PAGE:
Even though spring is a great time to develop a keyhole garden, it’s never too late because of various growing seasons. I am already making plans for the summer session, when some of the current crops quit making, leaving room for new plantings. Of course, two of my most productive summer crops are okra and black-eyed peas. It is also when my watermelons fully develop.
Anyway, back to spring. On this page are a few random images of some of the crops being harvested as of today. Here, green beans are producing strongly and some black-eyed peas that I planted early and germinated prior to planting are showing signs of forming pods. There are also onions, lots of tomatoes, crook-neck squash, jalapenos, early peas, and much more. Maturity is happening pretty much as I expected.
It appears that the leaves on the vast number of potatoes I planted are beginning to show signs of age, meaning that in the not-too-far-off future when the above-ground foliage dies, they will be ready to dig up.
The carrots are starting to show their leafy heads and other plants are beginning to develop, as well. Most of my keyhole gardens are loaded to the hilt, making it somewhat like a jungle to search for those magnificent green beans.
I encourage everyone who has not experienced the benefits of having a keyhole garden to give it a try. There are a number of ways to build them on your own as DIY projects, or you can order a keyhole garden kit from us, which are much easier and faster to put together.
Ours are the original kits, having been around since the opening days of keyhole gardening in the United States about eight years ago. They are quite popular based on so many return customers who want another one, or two, or three, etc.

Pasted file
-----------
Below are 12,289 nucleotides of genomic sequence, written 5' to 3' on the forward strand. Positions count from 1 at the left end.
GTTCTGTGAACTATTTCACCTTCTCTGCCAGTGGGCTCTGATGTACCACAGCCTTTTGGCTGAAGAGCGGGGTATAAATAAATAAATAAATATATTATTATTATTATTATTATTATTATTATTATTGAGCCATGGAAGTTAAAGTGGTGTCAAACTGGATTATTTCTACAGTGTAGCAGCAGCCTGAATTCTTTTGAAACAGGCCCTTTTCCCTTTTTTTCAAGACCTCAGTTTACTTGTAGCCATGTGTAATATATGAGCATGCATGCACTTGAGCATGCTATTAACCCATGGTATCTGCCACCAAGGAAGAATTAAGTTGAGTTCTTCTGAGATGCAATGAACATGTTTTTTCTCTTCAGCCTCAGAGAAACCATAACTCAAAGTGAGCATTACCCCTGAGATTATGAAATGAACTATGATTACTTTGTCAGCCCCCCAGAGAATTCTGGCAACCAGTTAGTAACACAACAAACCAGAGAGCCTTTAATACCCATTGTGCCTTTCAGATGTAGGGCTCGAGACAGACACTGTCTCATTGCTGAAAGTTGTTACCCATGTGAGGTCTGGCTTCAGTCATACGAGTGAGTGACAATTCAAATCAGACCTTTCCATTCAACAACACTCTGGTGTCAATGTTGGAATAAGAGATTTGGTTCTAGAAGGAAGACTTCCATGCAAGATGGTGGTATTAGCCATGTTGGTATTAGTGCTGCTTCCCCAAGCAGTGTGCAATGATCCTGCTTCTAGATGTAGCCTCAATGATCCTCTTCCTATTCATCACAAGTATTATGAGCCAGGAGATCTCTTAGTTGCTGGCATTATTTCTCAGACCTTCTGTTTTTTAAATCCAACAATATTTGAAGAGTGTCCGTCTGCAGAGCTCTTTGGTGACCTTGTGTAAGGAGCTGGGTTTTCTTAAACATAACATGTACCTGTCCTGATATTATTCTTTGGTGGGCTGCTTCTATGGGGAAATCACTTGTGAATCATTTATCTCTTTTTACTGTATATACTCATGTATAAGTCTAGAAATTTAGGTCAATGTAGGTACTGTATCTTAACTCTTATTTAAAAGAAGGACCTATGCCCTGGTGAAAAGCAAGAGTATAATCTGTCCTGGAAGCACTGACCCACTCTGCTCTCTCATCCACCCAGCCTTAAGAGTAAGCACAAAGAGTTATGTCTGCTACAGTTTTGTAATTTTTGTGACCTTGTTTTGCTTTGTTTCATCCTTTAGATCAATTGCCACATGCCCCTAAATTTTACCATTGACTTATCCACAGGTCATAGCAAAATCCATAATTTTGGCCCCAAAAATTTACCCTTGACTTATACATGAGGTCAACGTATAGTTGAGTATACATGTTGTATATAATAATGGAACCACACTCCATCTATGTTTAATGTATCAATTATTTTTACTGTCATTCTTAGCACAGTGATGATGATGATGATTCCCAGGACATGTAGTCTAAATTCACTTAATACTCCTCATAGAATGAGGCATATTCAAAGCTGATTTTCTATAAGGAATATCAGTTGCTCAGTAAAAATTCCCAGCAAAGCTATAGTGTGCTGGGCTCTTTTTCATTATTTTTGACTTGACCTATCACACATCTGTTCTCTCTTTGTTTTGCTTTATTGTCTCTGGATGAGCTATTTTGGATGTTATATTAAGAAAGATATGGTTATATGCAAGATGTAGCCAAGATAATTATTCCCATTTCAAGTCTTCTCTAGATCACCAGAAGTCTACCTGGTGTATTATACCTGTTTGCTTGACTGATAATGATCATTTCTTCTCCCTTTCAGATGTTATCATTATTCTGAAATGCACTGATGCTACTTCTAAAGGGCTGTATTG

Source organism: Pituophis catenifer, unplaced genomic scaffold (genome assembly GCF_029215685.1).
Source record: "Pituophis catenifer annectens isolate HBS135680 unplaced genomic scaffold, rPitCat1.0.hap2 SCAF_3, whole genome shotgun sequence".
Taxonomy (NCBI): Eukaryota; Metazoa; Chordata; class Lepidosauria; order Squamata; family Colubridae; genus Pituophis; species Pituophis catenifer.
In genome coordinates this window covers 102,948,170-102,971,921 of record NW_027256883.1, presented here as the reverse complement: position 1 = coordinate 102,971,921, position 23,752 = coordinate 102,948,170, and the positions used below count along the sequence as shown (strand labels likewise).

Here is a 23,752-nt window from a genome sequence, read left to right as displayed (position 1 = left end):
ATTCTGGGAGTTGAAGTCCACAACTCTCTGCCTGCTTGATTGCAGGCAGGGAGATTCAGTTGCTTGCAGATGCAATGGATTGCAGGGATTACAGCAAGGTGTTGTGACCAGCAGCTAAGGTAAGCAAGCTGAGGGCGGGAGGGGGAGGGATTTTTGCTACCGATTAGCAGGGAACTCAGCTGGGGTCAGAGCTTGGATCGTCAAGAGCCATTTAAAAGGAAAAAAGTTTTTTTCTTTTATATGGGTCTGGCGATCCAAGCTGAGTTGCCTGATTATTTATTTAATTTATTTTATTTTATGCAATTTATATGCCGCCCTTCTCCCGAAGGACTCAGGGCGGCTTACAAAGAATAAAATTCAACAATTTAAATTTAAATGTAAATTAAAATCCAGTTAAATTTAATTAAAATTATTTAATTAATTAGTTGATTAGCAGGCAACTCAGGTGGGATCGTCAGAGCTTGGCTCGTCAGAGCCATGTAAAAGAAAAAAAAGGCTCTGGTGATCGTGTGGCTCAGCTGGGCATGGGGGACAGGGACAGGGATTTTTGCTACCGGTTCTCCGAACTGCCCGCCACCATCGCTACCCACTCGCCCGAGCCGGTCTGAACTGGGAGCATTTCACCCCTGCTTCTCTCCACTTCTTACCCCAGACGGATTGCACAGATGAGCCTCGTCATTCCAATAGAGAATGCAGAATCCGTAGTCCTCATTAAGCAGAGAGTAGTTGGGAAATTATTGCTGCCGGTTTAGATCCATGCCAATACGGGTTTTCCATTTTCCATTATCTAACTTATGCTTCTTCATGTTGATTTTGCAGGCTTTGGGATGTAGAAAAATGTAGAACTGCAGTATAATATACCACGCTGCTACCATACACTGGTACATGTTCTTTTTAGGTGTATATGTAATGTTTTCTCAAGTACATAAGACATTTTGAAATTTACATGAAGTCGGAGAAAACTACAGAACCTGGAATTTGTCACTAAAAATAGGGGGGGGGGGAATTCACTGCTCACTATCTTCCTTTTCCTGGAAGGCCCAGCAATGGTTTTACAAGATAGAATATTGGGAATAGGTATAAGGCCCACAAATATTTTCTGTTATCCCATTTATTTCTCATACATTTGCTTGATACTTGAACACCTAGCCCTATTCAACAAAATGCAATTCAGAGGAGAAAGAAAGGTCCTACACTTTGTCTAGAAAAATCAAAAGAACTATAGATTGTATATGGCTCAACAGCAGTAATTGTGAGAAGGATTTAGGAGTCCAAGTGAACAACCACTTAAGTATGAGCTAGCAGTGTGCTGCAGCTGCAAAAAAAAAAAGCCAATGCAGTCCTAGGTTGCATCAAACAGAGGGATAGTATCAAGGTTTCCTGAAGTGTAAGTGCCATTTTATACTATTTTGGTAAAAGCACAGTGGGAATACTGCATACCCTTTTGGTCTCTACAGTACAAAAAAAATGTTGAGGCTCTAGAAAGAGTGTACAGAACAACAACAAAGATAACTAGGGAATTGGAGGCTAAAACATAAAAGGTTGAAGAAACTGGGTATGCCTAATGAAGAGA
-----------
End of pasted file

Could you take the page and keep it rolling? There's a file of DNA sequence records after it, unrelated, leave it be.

To me, keyhole gardens are the perfect system. The process involves recycling left-overs into the internal feeding basket so that the soil and ultimately the crops receive natural nutrients. Keyholes are good for water conservation, because you only water the raised-bed garden. One of the most important benefits is not having to bend down and work on the ground, making planting, tending, and harvesting much easier.
On top of all this, you control the soil and the material into which the crops develop, plus you choose when to harvest, allowing crops to reach their individual peaks, which increases the nutritional value and improves the taste of the crops.
Also, in keyhole gardens, seeds can be planted much closer together than in a traditional ground-row garden. I quite often poke holes in the soil about three inches apart in a grid format and then drop a couple of seeds in each hole and cover them up, with great results. All-in-all, it is a fairly compact, easy-to-reach method of gardening, plus they tend to do better in extreme weather condition, such as floods (which often wash away ground gardens).
Many youths are learning gardening via keyholes and we hope that this continues and is expanded upon. Learning to raise your own crops is an invaluable experience this day in time and it is kind of like riding a bike — it stays with you. Having your own “keyhole farm” in your backyard is an excellent way to get the whole family involved. It is a forever learning experience that is exciting, challenging, and reaps enormous rewards.
There is a special magic in seeing the seeds you planted grow into fabulous towers of green and then harvesting the crops for the kitchen table. There is a certain pride that comes from knowing “if you can do this,” the sky is the limit.
In some ways, the world of raising crops is like a whole new galaxy that involves mathematics, science, art, meteorology, and nature in a way that becomes intuitive as just part of the process of understanding plants. You can be successful at any level, whether you dig deeply into the educational factors or simply skim the surface. It is an enjoyable learning experience whether this is a goal or not.